A Plague of ‘ists’ and ‘isms’

M. Nagy

It is easy to make someone into an ‘other.’ The need to self identify and outwardly codify is as inherent to the human condition as the need for the safety and security of the group. In a sense, it is this form of ‘tribalism’ that has helped to establish the systems that we hold near and dear to our existence. Our ways of life and understanding have been compartmentalized and clarified down into subsets of singular terms that carry vast intentions and meaning.

The terminology that is applied against certain topics and ideas maintains a great weight against them in establishing the preconceptions that a term is typically associated with. As Brubaker put it in his lecture, ‘populism’ is the “Politics of Fear”.1 More than that however, the use of these terms of great ‘ists’ and ‘isms’ without clearly dictating the manner in which they are being applied is rife for problematic usage and manipulative logic. With each reading bringing a constant through-line of logic to the use of the terms of ‘populism’ and ‘fascism’, they nonetheless maintain keep points of deviation. While Brubaker, Mudde, and Finchelstein come to agree on the conceptualization that ‘Populism’ is a trans-atlantic issue which is characterized by the use of outgroup dynamics and the inherent reactionary nature of the policy that ‘populists’ develop; a major facet they cannot reconcile is the nature of how it develops and which groups can be assigned to the term.

These are central issues to the topic of term application as without them the use of the terms are, at worst, inherently meaningless; while, at best, they require constant affirmation of the context in which they are being used in. Brubaker takes the assumption that a ‘populist’ system is based around fear. Crafting an ideology of immediacy and responsiveness that rejects established forms and employs protectionist policies.2 Mudde takes the approach that it is an inherently secondary ideology that is used to further the goals of a main ideological framework and galvanize a public for the common cause of the people.3 With the assertion by Finchelstein that the current issues of ‘populism’ are driven from the historical nature of the adaption of ‘fascism’, that would maintain Finchelsteins argument that ‘fascism’ was a coalitionist movement against ‘leftist’ elements of the societies, then populism would as well.4 This is disputed by the straightforward argument by Brubaker that ‘populism’ is far too big a term to concentrate down along the political spectrum and is instead a cross-spectrum issue.5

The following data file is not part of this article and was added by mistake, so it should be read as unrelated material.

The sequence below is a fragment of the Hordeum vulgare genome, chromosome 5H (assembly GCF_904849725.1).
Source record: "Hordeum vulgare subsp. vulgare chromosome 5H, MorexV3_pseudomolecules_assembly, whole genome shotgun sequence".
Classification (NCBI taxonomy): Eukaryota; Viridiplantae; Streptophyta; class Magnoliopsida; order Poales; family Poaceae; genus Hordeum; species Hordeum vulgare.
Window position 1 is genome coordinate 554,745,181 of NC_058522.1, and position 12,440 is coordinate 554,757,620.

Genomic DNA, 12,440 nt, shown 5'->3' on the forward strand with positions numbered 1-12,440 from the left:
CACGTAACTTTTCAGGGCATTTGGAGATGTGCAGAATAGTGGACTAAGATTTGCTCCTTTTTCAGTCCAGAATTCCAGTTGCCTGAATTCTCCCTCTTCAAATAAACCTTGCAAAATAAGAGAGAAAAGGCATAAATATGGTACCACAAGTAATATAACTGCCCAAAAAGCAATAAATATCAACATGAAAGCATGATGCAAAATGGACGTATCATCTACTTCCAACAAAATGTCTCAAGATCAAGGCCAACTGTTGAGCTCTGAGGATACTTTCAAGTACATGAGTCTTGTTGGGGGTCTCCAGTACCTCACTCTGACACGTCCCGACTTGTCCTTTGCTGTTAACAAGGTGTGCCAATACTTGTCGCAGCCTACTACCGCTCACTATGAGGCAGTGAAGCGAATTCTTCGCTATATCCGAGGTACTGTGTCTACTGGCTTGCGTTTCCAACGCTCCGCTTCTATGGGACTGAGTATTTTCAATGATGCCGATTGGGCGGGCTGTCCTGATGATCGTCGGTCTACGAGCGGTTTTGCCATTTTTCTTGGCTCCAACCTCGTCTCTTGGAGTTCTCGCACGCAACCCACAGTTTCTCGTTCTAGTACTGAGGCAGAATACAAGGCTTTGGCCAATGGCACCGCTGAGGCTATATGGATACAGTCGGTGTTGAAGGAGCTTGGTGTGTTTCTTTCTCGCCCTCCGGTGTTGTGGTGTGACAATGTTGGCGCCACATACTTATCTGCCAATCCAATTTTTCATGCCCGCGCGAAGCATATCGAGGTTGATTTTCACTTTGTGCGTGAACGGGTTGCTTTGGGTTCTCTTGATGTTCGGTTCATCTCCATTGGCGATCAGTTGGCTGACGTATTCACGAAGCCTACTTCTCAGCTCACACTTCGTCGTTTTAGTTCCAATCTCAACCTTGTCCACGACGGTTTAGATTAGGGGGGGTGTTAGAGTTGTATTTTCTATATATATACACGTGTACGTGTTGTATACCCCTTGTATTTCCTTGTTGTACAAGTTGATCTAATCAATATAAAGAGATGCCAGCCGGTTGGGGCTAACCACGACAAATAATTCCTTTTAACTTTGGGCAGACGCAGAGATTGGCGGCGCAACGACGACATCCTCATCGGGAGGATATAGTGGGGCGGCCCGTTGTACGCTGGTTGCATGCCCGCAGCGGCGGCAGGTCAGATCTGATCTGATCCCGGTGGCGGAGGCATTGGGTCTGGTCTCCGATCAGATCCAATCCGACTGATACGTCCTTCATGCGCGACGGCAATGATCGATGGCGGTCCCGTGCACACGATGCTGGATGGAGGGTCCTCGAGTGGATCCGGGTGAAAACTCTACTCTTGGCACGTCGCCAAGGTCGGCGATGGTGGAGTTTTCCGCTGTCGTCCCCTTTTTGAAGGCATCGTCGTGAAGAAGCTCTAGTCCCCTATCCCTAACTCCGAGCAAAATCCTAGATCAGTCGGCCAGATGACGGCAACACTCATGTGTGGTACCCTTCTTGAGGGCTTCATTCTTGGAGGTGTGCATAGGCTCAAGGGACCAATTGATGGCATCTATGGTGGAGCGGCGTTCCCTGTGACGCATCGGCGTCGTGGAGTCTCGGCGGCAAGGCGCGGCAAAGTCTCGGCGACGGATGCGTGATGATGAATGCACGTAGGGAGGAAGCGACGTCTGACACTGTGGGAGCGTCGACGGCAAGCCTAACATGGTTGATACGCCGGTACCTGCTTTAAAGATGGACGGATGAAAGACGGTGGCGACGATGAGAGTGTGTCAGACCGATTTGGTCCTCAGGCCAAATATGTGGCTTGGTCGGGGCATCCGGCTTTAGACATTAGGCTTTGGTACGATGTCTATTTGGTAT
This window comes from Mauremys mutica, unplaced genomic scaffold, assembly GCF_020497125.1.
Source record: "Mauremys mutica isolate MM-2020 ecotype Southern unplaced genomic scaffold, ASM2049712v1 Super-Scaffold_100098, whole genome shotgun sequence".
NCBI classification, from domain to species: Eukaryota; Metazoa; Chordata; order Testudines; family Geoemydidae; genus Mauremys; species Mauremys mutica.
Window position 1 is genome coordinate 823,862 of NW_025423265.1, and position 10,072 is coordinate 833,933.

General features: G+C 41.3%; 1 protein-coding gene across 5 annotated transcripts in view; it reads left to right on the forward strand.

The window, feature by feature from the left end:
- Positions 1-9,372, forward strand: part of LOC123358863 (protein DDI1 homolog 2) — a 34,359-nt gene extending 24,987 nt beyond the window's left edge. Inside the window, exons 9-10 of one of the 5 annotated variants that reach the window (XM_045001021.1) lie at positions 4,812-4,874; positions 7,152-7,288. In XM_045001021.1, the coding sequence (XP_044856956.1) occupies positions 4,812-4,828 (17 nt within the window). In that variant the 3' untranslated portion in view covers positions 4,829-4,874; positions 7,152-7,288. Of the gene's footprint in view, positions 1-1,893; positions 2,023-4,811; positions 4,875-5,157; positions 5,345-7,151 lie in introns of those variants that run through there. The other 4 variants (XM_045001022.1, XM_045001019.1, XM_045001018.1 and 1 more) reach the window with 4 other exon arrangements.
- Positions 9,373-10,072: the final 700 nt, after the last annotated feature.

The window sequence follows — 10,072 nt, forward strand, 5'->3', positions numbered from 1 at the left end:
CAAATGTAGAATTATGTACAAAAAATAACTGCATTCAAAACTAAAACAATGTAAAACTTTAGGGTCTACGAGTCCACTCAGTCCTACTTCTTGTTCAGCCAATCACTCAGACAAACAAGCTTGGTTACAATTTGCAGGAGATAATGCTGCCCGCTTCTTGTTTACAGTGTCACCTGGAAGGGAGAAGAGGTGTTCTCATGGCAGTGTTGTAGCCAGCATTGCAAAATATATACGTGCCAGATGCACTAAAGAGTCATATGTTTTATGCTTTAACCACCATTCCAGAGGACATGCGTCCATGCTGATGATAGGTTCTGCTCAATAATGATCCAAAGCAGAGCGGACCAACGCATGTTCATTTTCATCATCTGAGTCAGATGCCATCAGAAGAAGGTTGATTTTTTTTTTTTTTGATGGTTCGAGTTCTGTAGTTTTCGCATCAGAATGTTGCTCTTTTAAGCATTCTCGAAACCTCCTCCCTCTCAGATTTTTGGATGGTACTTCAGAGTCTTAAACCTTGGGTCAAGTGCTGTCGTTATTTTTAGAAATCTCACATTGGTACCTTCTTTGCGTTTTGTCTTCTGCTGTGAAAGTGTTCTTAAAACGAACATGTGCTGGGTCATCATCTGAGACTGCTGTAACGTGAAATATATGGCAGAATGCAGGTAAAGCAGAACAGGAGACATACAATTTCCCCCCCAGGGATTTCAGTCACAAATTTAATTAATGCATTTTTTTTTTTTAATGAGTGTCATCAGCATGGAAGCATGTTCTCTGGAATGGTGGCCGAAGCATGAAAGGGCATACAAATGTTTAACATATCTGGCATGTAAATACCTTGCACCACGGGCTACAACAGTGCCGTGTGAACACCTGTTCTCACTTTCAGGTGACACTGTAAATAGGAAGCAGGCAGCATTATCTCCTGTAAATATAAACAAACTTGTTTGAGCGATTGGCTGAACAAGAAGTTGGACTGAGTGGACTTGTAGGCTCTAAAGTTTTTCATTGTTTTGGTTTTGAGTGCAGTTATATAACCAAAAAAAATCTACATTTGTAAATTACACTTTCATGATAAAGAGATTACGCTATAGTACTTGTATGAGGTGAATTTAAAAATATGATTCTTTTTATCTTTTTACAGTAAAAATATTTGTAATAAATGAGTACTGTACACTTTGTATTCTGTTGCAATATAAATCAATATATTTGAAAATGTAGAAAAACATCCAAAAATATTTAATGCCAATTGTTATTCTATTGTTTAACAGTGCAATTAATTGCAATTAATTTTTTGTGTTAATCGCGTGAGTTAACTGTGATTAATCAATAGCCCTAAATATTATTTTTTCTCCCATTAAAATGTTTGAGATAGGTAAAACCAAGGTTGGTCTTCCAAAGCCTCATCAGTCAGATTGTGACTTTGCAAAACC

These terms are weighed down from the abstract to the practical by the associations they are placed against in real, rather than the hypothetical, world. In doing so they are supposed to convey a greater sense of meaning and continuity between incidents that bare a similarity between them. This is not always the case though, as the overuse of terms can lead to their redundancy in an ability to clarify or codify various incidents. These terms have been too loosely applied to incidents which are disparate from one another to the point that the use of a term to link them becomes a pointless exercise of crafting a catchy byline or establishing a moral superiority.

1 Rogers Brubaker, “Why Populism?” NUPI Podcast (51 minutes) https://podcasts.apple.com/ca/podcast/why-populism-rogers-brubaker/id1200474003?i=1000449389000

2 Ibid

3Cas Mudde, “Populism in Europe: An Illiberal Democratic Response to Undemocratic Liberalism” (The Government and Opposition/Leonard Schapiro Lecture 2019). Government and Opposition, (2021): 1-21.